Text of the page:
The key question for Filipino writers and critics is how to retrieve (or gain for the first time) their “lost” and “unified”identity (See Mimicry, Ambivalence, and Hybridity). The umbrella term “Asian-American” seems fallacious to those writers (e.g. Carlos Bulosan, José García Villa, Bienvenido Santos, and N.V.M Gonzalez) who migrated to the United States during the first part of the century. Villa was nominated for the Pulitzer Prize in 1943, and Carlos Bulosan’s America is in the Heart (1946) continues to hold weight in literary discussions on Filipino American identity today. “I tell you to wait for the inevitable war/Of armies and idealogies, and the enduring love./In our time when every man must lie for life,/Nothing will survive but this historic truth,” writes Bulosan in “Last Will and Testament” (Evangelista 150). For these writers, the United States is a place of discovery and re-cultivation which are ends to a process akin to a necessary exile. Critics like Oscar Campomanes and N.V.M. Gonzalez, in an anthology of Asian American critical essays, point to the discrepancies of models for true Filipino American identity as they remark on the recent success of Filipino-American writers like Jessica Hagedorn whose 1990 Dogeaters seems to search for a past and national identify not important to all Filipino writers (Cheung 80-83). Literary critics are also prone to question Carlos Bulosan’s dominant presence in studies of Filipino American literature. Campomanes claims, in Shirley Geok-lin Lim and Amy Ling’s Reading the Literatures of Asian America, that the emphasis on Bulosan’s work comes at the expense of a lack of equal concentration on other writers “whose exilic writing did not fit with the immigrant ethos” of the American mentality (55-56). This claim is part of an ongoing critical discussion on the politics of the U.S literary marketplace and hasty generalizations about minority populations. The work of prominent writers of more recent decades (e.g. Ninotchka Rosca, Ephifanio San Juan, Linda Ty-Casper, and Michelle Skinner) adds to the richly complicated question of the possibility of a true Filipino American vision. N.V.M Gonzalez is particularly conscious of the categories and divisions of minority literature as he describes the work of Bienvenido Santos: “In such a writing as this, the themes of racial bias, nostalgia, and alienation find authentic expression, but the rendering must be understood not as ethnicized American or Western ideas, better that they be understood as ritual responses by the Filipino in full voice … stifled, silenced, and thus forced to echo itself ” (Cheung 71).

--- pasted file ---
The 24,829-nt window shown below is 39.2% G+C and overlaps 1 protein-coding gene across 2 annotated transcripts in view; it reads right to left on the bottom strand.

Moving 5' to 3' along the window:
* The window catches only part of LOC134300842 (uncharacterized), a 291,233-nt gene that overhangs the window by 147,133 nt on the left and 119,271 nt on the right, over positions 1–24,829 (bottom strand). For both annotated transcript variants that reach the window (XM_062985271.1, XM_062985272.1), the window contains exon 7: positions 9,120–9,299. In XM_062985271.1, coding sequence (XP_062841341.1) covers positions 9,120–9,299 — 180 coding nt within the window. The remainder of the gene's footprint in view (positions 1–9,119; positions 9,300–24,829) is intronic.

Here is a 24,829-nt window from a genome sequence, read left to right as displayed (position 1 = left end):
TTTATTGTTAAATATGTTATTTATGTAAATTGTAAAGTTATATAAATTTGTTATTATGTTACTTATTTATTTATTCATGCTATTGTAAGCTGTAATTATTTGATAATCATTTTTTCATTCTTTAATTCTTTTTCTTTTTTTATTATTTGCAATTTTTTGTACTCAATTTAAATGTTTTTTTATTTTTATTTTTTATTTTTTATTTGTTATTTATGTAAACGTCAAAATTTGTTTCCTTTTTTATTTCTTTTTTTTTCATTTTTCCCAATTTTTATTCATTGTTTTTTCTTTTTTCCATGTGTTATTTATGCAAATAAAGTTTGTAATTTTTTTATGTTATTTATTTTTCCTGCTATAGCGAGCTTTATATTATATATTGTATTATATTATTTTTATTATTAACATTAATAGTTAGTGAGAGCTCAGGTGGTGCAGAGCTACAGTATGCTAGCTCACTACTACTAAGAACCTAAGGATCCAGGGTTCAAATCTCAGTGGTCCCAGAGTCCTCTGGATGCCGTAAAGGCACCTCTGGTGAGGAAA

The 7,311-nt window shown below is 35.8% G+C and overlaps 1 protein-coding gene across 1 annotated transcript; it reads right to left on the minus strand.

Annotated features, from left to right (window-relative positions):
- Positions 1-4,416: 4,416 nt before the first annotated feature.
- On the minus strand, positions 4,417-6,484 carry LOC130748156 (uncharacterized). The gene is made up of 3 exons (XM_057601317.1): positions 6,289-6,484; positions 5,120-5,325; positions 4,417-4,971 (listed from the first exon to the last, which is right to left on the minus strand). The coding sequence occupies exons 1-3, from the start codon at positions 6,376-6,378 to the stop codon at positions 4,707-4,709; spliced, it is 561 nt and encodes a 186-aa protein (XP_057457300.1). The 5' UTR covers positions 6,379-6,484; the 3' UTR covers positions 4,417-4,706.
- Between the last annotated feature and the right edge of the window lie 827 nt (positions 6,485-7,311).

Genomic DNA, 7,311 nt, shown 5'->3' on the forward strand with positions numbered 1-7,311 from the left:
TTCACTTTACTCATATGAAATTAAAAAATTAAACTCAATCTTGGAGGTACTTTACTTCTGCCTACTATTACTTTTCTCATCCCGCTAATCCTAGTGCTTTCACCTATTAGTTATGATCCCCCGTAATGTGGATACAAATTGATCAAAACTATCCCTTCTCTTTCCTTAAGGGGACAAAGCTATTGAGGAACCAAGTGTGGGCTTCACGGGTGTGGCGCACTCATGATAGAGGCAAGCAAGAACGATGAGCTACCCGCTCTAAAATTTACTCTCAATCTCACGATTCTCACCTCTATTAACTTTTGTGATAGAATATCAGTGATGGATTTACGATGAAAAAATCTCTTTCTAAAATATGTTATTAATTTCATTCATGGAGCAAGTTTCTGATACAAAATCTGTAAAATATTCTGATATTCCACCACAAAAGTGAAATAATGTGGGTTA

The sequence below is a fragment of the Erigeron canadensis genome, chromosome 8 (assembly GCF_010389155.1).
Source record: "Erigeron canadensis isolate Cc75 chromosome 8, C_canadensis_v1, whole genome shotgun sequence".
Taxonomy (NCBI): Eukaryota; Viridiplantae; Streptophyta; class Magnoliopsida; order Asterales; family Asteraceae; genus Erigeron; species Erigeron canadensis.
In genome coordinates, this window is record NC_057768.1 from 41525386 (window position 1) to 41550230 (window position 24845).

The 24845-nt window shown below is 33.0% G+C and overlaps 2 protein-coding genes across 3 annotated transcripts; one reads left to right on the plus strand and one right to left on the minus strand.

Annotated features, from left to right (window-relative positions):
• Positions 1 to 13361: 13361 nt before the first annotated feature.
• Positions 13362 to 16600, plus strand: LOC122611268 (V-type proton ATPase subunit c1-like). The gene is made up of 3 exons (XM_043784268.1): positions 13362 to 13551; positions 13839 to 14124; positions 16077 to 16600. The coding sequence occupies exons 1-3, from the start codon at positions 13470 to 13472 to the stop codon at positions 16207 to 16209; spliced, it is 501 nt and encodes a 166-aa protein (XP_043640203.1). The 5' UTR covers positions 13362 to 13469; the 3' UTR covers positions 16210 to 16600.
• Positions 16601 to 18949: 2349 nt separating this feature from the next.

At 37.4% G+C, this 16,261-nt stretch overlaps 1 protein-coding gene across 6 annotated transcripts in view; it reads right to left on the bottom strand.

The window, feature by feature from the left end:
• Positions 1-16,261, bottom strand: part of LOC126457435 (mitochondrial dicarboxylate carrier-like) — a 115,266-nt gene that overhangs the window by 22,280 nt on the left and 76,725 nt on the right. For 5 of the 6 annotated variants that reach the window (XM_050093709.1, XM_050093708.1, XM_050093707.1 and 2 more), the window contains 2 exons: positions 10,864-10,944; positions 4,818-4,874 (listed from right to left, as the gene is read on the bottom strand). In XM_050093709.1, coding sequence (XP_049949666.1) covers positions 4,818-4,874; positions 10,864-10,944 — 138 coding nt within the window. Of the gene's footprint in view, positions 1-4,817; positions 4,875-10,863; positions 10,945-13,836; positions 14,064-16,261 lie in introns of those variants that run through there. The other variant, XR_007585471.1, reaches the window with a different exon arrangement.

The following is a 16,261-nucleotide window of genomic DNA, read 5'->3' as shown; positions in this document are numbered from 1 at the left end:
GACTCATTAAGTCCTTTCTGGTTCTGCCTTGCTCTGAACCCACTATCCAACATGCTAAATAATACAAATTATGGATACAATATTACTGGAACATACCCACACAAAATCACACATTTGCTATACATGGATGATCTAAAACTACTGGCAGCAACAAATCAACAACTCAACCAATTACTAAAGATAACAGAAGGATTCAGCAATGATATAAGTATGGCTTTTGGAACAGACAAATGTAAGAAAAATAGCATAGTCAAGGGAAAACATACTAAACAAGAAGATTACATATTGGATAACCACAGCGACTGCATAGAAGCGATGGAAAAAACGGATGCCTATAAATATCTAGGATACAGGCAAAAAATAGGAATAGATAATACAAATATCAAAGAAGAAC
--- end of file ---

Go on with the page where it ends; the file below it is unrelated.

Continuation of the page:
A “Different” Asian American Literature
The seeming indecisiveness of agenda for Filipino-American writers (to exile themselves from the home country, accept the status of a hyphenated American or find a bridge between the two) is not exclusive to this branch of what we term as “Asian American” literature. There are, however, some ways in which the Filipino American experience veers away from the “normal” Asian American lifestyle, and these differences contribute to these writers’ literary intentions. Ephifanio San Juan Jr. claims, in “Filipino Writing in the United States, “that Filipino Americans remain an exploited and disadvantaged, not a ‘model’ minority” (142). Oscar Campomanes, in his arguments that all types of Filipino American writing are “exilic” in some way, counters Bharati Mukherjee’s strict dichotomy of immigration and expatriatism( Lim and Ling 57). The uniqueness of Filipino American writing comes, for critics like Campomanes, from its inability to fit neatly into divisive labels (See Essentialism). What makes Filipino American literary efforts different, even from South Asian American writers, is the combination of the length of the total colonial experience, the involvement of the United States, and the varying degrees of willingness to assimilate into the American cultural landscape. Further complicating the matter is the Filipino appraisal of its own “national” language (Pilipino, stemming from Tagalog) which, according to an entry in the 1995 Encyclopedia Americana written by Leonard Casper, is known as “Filipino English.” The pluralism of national consciousness within the Philippines (eight vernacular languages and three distinct geographical divisions) also precludes an immediate and unified “home” or”national” identify.(See Benedict Anderson)